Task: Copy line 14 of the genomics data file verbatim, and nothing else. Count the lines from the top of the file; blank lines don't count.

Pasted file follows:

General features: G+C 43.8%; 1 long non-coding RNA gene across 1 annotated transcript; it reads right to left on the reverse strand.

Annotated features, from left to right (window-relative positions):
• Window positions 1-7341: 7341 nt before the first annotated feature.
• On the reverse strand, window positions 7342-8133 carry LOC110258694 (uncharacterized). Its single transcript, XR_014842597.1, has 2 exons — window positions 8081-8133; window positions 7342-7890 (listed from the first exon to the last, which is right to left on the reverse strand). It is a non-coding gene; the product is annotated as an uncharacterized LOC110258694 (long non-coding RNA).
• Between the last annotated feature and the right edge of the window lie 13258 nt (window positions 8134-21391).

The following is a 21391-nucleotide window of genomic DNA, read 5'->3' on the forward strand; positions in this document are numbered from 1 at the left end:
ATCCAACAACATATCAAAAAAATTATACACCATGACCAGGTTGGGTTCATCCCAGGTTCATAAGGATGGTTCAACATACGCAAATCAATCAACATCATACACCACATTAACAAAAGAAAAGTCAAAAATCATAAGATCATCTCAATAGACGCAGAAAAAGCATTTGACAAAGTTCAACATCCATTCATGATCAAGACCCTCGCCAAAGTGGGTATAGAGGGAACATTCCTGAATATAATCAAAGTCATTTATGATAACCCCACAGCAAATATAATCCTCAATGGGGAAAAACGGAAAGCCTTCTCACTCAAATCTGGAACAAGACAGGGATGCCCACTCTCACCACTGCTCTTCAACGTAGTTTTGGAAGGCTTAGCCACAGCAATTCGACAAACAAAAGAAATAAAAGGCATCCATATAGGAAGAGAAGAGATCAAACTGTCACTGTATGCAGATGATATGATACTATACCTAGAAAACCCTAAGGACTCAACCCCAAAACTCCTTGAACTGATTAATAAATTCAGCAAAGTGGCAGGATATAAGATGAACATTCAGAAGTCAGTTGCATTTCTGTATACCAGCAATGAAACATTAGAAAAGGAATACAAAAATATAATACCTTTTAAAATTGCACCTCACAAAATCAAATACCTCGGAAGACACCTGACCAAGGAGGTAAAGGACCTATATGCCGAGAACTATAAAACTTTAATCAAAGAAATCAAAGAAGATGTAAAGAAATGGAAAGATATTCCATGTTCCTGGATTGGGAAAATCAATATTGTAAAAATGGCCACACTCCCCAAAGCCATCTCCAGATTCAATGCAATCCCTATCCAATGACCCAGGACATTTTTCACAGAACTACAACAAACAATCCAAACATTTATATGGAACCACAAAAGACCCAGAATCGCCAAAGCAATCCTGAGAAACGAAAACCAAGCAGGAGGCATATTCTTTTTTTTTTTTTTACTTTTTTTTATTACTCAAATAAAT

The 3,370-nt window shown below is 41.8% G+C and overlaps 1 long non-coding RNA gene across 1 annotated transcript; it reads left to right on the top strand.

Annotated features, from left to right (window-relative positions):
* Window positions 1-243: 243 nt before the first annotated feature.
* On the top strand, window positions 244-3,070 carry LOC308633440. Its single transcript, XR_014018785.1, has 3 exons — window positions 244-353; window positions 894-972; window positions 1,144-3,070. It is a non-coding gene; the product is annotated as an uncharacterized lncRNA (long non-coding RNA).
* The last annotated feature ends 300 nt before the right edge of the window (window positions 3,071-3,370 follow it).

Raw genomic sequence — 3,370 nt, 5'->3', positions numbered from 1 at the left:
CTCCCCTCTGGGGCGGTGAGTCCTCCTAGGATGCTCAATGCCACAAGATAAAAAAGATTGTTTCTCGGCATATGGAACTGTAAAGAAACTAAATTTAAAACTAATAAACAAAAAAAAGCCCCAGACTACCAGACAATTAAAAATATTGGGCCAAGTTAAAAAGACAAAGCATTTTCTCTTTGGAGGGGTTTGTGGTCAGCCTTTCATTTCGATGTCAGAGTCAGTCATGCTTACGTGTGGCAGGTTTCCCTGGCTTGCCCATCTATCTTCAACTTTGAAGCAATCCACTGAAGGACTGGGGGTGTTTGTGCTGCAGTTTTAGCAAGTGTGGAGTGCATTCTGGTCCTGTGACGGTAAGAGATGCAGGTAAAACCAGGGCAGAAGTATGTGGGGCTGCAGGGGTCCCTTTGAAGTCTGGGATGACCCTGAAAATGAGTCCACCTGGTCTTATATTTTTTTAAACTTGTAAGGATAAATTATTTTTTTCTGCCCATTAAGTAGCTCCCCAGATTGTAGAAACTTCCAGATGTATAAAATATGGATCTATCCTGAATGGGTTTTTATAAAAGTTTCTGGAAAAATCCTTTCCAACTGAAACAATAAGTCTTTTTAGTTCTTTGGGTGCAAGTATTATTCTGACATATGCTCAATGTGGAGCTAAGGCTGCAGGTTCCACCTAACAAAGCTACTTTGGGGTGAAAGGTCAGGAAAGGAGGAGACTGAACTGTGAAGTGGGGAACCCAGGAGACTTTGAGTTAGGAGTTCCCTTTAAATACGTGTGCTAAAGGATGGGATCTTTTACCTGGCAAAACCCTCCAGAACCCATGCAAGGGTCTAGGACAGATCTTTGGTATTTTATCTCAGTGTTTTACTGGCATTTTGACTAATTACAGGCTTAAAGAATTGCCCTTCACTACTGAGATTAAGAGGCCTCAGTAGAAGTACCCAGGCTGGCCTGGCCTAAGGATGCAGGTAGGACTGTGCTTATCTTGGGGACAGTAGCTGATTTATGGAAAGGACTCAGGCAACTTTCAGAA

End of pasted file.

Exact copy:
CTCCCCTCTGGGGCGGTGAGTCCTCCTAGGATGCTCAATGCCACAAGATAAAAAAGATTGTTTCTCGGCATATGGAACTGTAAAGAAACTAAATTTAAAACTAATAAACAAAAAAAAGCCCCAGACTACCAGACAATTAAAAATATTGGGCCAAGTTAAAAAGACAAAGCATTTTCTCTTTGGAGGGGTTTGTGGTCAGCCTTTCATTTCGATGTCAGAGTCAGTCATGCTTACGTGTGGCAGGTTTCCCTGGCTTGCCCATCTATCTTCAACTTTGAAGCAATCCACTGAAGGACTGGGGGTGTTTGTGCTGCAGTTTTAGCAAGTGTGGAGTGCATTCTGGTCCTGTGACGGTAAGAGATGCAGGTAAAACCAGGGCAGAAGTATGTGGGGCTGCAGGGGTCCCTTTGAAGTCTGGGATGACCCTGAAAATGAGTCCACCTGGTCTTATATTTTTTTAAACTTGTAAGGATAAATTATTTTTTTCTGCCCATTAAGTAGCTCCCCAGATTGTAGAAACTTCCAGATGTATAAAATATGGATCTATCCTGAATGGGTTTTTATAAAAGTTTCTGGAAAAATCCTTTCCAACTGAAACAATAAGTCTTTTTAGTTCTTTGGGTGCAAGTATTATTCTGACATATGCTCAATGTGGAGCTAAGGCTGCAGGTTCCACCTAACAAAGCTACTTTGGGGTGAAAGGTCAGGAAAGGAGGAGACTGAACTGTGAAGTGGGGAACCCAGGAGACTTTGAGTTAGGAGTTCCCTTTAAATACGTGTGCTAAAGGATGGGATCTTTTACCTGGCAAAACCCTCCAGAACCCATGCAAGGGTCTAGGACAGATCTTTGGTATTTTATCTCAGTGTTTTACTGGCATTTTGACTAATTACAGGCTTAAAGAATTGCCCTTCACTACTGAGATTAAGAGGCCTCAGTAGAAGTACCCAGGCTGGCCTGGCCTAAGGATGCAGGTAGGACTGTGCTTATCTTGGGGACAGTAGCTGATTTATGGAAAGGACTCAGGCAACTTTCAGAA